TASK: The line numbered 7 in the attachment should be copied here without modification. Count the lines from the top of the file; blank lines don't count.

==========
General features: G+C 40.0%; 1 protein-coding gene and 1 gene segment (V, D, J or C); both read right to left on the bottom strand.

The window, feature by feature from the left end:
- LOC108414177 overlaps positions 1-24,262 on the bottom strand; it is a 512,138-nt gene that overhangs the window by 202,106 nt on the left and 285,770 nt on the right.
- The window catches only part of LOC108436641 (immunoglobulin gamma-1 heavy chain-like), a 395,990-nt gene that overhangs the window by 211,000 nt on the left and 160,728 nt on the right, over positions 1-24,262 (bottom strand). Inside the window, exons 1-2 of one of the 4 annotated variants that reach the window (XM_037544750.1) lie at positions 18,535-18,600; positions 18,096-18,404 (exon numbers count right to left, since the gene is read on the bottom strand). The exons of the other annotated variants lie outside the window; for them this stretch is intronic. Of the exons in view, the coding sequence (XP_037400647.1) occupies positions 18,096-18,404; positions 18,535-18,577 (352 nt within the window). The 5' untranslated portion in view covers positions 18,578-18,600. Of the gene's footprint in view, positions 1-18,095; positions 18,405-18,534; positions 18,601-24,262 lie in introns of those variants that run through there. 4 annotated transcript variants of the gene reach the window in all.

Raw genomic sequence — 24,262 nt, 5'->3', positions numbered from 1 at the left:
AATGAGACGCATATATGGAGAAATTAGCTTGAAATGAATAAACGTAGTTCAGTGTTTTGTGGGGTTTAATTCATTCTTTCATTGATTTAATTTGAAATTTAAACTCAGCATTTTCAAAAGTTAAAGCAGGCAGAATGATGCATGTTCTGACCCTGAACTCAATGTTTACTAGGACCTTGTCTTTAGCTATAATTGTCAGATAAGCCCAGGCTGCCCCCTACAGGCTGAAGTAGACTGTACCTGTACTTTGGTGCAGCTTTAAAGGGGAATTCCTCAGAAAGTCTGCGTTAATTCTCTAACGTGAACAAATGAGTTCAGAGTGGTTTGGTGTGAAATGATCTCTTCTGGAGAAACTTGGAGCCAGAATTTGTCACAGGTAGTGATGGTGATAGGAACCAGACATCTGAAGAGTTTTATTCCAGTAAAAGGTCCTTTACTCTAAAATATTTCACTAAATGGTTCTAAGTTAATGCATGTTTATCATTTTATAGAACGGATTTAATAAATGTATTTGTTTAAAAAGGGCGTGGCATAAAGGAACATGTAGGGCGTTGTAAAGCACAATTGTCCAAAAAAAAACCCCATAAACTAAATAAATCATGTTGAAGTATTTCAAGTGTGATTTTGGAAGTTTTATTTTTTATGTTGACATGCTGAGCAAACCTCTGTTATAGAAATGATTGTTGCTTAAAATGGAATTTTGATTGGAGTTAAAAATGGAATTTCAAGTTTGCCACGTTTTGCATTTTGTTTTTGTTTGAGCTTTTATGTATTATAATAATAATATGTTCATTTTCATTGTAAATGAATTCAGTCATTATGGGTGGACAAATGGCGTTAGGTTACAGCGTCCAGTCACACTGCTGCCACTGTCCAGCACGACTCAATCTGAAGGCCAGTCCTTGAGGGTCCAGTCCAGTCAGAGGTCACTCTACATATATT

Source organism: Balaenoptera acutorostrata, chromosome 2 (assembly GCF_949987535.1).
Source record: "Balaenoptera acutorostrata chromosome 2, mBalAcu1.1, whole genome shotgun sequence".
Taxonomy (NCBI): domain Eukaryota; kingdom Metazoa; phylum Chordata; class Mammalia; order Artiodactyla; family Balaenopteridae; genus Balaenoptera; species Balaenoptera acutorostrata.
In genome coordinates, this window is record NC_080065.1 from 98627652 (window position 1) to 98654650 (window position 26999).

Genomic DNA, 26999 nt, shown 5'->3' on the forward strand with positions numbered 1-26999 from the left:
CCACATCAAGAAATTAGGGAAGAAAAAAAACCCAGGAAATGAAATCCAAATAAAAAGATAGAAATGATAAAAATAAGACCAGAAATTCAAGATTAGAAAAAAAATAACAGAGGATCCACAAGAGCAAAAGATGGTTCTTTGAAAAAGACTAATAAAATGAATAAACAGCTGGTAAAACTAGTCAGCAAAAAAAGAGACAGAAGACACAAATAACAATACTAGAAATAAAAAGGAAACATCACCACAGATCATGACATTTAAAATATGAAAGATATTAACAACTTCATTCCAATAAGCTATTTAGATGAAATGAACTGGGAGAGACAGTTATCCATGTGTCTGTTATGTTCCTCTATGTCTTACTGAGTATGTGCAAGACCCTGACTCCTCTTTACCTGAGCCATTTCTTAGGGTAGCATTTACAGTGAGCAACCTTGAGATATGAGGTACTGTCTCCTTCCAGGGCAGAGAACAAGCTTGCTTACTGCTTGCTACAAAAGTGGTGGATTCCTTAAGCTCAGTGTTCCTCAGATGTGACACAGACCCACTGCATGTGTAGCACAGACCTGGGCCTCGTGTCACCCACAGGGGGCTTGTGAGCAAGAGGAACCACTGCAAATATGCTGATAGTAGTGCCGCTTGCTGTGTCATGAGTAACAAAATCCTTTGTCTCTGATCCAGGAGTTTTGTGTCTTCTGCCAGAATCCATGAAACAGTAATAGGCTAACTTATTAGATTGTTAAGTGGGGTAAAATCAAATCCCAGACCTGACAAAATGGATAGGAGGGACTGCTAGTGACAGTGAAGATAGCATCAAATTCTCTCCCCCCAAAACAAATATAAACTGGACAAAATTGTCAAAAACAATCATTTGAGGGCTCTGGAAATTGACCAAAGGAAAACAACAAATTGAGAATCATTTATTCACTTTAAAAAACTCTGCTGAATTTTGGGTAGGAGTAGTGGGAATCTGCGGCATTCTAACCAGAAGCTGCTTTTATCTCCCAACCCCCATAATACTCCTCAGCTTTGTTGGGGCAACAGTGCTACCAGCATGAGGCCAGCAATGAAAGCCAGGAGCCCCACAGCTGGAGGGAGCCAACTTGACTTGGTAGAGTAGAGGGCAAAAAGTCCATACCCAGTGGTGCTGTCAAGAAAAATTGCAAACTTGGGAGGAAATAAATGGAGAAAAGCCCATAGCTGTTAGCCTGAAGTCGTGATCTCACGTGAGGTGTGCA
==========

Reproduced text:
Source organism: Balaenoptera acutorostrata, chromosome 2 (assembly GCF_949987535.1).